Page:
11 Collier Bankr.cas.2d 1140, Bankr. L. Rep. P 70,183in Re John Thomas Mccombs and Clara Cecelia Mccombs, Debtors.curtis L. Mann, Trustee, and A. Thomas Dewoskin, Appellants, v. John Thomas Mccombs and Clara Cecelia Mccombs, Appellees, 751 F.2d 286 (8th Cir. 1985)Annotate this Case
Curtis L. Mann, St. Louis, Mo., for appellants.
David O. Fischer, St. Louis, Mo., for appellees.
Before BRIGHT, Circuit Judge, FLOYD R. GIBSON, Senior Circuit Judge, and McMILLIAN, Circuit Judge.
Trustee Curtis L. Mann (Trustee) and Trustee's attorney, A. Thomas DeWoskin (Attorney), appeal from a final judgment entered in the District Court1 for the Eastern District of Missouri awarding Trustee the sum of $64.10 for expenses incurred and awarding Attorney the sum of $150.00 for legal services rendered on behalf of Trustee. For reversal Trustee and Attorney argue that the district court erred in affirming these awards because the awards did not constitute "reasonable compensation" pursuant to the United States Bankruptcy Code, 11 U.S.C. § 330 (1982). For the reasons discussed below, we affirm.
On November 19, 1981, debtors John and Clara McCombs (Debtors) filed a joint voluntary petition in bankruptcy. In their bankruptcy petition, Debtors listed their residence as having a fair market value of approximately $10,000. Debtors claimed exemptions on that property totalling $2,921.42 out of the total exemption of $15,800 available to them.
Trustee had the real estate appraised and determined that the Debtors' residence was worth as much as $29,000. Trustee concluded that Debtors had undervalued their property and that there was potential equity in the property in excess of the exemptions claimed by Debtors and the amount owed to the bank.
Trustee employed DeWoskin as his attorney and filed suit in the United States Bankruptcy Court2 for the Eastern District of Missouri, seeking recovery of non-exempt assets. Debtors filed an answer to Trustee's complaint denying that their property was valued at $29,000, claiming instead that its actual value was $7,000. Debtors also sought leave to amend their exemption schedule to claim an exemption of $14,000 in their residence. Trustee and Attorney objected to Debtors' motion to amend on the grounds that Debtors had sufficient notice to amend before administration of the estate had begun.
A hearing was held on November 4, 1982, and Debtors were permitted to file their amended exemption schedule, the bankruptcy court finding that there would be no resulting prejudice to general creditors. At the hearing, the bankruptcy court awarded Trustee $64.10 as reasonable compensation for expenses incurred and awarded Attorney $150.00 as reasonable compensation for services rendered.
Trustee and Attorney appealed the order of the bankruptcy court to the district court. The district court correctly noted that although
compensation awarded an attorney employed by the trustee of a bankrupt estate must be reasonable and based on factors such as "time, the nature, extent and the value of such services and the cost of comparable services other than in a case under title eleven of the Bankruptcy Act," it is also an accepted principle in this Circuit that the Bankruptcy Judge is allowed discretion fixing that award.
In re McCombs, 33 B.R. 387 at 388 (E.D. Mo. Aug. 24, 1983), citing 11 U.S.C. § 330(a) (1) (1982). Applying the abuse of discretion standard of review, see Matter of United States Golf Corp., 639 F.2d 1197, 1201 (5th Cir. 1981), the district court carefully considered the evidence presented and concluded:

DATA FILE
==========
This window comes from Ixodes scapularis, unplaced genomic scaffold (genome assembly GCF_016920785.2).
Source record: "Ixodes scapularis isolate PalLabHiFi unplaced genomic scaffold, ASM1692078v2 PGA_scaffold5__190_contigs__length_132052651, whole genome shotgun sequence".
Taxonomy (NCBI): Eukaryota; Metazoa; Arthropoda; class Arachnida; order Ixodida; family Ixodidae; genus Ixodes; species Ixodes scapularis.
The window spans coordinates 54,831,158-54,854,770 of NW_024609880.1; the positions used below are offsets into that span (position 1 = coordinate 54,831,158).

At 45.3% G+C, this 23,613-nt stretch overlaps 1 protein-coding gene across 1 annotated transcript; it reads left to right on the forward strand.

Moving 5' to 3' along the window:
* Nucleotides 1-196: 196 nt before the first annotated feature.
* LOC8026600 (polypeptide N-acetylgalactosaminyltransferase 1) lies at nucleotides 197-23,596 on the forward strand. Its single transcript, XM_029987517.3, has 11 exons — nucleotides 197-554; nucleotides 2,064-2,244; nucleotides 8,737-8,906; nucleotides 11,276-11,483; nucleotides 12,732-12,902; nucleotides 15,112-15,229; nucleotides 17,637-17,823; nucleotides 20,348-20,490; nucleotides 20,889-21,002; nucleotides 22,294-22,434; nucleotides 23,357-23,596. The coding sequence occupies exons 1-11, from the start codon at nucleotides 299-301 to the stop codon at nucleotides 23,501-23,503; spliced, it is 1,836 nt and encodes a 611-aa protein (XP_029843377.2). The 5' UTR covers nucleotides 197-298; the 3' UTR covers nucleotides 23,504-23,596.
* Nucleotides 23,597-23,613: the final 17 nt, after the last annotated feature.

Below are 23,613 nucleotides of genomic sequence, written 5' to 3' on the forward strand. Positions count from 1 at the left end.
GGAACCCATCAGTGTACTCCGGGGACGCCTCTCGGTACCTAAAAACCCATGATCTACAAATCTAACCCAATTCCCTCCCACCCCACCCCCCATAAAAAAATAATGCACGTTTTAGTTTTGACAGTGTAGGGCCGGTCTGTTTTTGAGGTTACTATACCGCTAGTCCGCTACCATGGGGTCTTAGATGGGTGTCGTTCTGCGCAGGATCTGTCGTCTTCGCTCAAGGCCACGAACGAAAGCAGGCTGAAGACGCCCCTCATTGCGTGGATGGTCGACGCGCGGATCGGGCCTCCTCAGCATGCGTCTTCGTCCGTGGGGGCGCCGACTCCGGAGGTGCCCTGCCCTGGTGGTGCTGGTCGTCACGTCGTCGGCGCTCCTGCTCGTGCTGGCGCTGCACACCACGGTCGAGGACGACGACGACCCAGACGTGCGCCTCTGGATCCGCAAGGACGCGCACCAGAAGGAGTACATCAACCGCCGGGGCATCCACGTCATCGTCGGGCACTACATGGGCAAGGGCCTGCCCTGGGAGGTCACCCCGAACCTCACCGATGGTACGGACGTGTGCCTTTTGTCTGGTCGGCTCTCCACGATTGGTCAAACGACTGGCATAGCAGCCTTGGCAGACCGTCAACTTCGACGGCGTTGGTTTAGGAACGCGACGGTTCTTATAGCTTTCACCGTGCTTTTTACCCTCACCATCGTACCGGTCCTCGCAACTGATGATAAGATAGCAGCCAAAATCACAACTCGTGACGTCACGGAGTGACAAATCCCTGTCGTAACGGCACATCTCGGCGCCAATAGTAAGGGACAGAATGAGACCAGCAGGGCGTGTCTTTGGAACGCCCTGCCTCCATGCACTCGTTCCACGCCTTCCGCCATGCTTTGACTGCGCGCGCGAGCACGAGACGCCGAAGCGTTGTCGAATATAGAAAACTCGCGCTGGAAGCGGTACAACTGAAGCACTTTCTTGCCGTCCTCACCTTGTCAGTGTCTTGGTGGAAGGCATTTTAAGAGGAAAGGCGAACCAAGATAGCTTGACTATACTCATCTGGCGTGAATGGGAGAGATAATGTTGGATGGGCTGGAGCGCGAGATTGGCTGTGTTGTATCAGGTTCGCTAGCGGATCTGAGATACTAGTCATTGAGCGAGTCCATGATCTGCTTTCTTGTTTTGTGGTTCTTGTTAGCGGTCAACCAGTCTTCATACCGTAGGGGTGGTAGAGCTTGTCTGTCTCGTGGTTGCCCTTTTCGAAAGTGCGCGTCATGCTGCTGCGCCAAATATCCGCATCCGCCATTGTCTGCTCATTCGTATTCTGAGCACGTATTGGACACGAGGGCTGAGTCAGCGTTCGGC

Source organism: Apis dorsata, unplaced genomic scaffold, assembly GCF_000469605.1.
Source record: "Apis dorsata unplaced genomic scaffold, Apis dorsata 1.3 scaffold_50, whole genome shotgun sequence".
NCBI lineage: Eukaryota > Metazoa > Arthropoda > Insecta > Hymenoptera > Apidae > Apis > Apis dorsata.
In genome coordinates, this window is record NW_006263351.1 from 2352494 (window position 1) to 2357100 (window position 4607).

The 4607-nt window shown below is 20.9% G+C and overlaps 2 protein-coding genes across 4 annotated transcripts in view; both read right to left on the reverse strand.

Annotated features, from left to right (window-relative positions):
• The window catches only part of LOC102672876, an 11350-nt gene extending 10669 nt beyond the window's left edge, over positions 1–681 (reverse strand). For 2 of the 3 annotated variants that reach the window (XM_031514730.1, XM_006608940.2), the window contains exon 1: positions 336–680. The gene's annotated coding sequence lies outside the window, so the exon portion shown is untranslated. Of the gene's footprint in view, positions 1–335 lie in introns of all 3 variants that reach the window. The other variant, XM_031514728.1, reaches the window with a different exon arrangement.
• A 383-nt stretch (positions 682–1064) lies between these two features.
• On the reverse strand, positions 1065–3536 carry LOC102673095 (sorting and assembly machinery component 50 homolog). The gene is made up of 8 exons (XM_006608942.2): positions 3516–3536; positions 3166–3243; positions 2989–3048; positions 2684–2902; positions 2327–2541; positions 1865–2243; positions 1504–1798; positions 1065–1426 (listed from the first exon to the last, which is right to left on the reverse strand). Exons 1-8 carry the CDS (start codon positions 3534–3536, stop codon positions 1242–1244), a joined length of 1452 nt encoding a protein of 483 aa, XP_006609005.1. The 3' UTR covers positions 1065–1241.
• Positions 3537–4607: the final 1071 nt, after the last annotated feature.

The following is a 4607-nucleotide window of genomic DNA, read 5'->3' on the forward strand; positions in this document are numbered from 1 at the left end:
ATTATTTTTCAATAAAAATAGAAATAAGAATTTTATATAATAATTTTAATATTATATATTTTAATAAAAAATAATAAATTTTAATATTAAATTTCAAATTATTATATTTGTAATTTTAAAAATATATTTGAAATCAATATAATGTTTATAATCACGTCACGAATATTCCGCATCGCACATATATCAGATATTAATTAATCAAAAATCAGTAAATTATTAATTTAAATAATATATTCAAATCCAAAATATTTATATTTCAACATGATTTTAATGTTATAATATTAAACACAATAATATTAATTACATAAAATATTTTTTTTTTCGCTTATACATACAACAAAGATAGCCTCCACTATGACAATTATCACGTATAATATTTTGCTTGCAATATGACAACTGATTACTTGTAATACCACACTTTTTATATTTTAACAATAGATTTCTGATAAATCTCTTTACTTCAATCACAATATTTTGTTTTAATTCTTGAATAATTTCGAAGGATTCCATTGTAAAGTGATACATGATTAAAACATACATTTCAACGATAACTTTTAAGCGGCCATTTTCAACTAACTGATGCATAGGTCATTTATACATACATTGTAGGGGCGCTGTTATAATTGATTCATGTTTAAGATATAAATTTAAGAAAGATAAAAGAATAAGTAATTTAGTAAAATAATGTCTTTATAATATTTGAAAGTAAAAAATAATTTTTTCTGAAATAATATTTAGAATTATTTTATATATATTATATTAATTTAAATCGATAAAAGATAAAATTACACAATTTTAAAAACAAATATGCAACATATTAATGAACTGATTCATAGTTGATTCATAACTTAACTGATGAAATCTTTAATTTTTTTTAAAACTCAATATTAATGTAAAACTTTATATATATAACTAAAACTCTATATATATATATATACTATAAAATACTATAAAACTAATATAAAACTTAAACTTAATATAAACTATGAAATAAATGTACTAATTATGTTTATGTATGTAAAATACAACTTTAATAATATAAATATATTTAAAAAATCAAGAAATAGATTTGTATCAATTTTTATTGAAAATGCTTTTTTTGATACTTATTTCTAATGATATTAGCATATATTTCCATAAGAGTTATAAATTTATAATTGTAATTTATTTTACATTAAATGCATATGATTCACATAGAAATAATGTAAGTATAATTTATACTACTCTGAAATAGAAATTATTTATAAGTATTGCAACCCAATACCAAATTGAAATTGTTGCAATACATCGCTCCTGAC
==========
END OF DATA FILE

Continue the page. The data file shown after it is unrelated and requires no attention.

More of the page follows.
[T]he Bankruptcy Judge did not fail to apply the proper legal standard and procedure, nor did he base his fee award on clearly erroneous findings of fact. The Bankruptcy Judge found that the legal principles presented in this case were "neither complex nor unusual" and awarded what he determined to be reasonable compensation. Appellant attorney himself fails to explain in what way the Bankruptcy Judge erred. He merely asserts that greater weight should have been given to several fee determination factors among those listed in Johnson v. Georgia Highway Express, Inc., 488 F.2d 714 (5th Cir. 1974).
The Bankruptcy Judge was in a better position than is this Court to determine that appropriate amount of compensation for appellant attorney and, finding no evidence that the Judge abused his discretion, this Court leaves his award of $150.00 unchanged.
At 388 (footnote omitted).
Considering the bankruptcy court's award to Trustee, the district court stated:
Appellant Trustee appeals his award of $64.10 for expenses, claiming that he is entitled to the additional sum of $250.00 representing the value of his services rendered. As appellees correctly observe, however, said Trustee has performed no compensable services beyond preparation of an estate status report. He did not secure any of Debtors' assets, nor did he conduct negotiations with creditors. The Trustee disbursed none of the bankrupt estate to creditors. In short, only his documented expenses totalling $64.10 are compensable.
Id. at 388.
The fee provision of the Bankruptcy Code, 11 U.S.C. § 330, is meant to encourage high standards of professional legal practice in the bankruptcy courts. See In re Atlas Automation, Inc., 27 B.R. 820, 822 (E.D. Mich. 1983). Bankruptcy courts are no longer bound by pre-Code notions of frugality and economy in fixing fees. Id. Bankruptcy courts must consider whether the fee awards are commensurate with fees for professional services in non-bankruptcy cases, thus providing sufficient economic incentive to practice in the bankruptcy courts. Id. Although the award could have been more generous, the allowance granted was within the discretion of the bankruptcy court. Accordingly, we affirm on the basis of the district court's opinion. See 8th Cir.R. 14.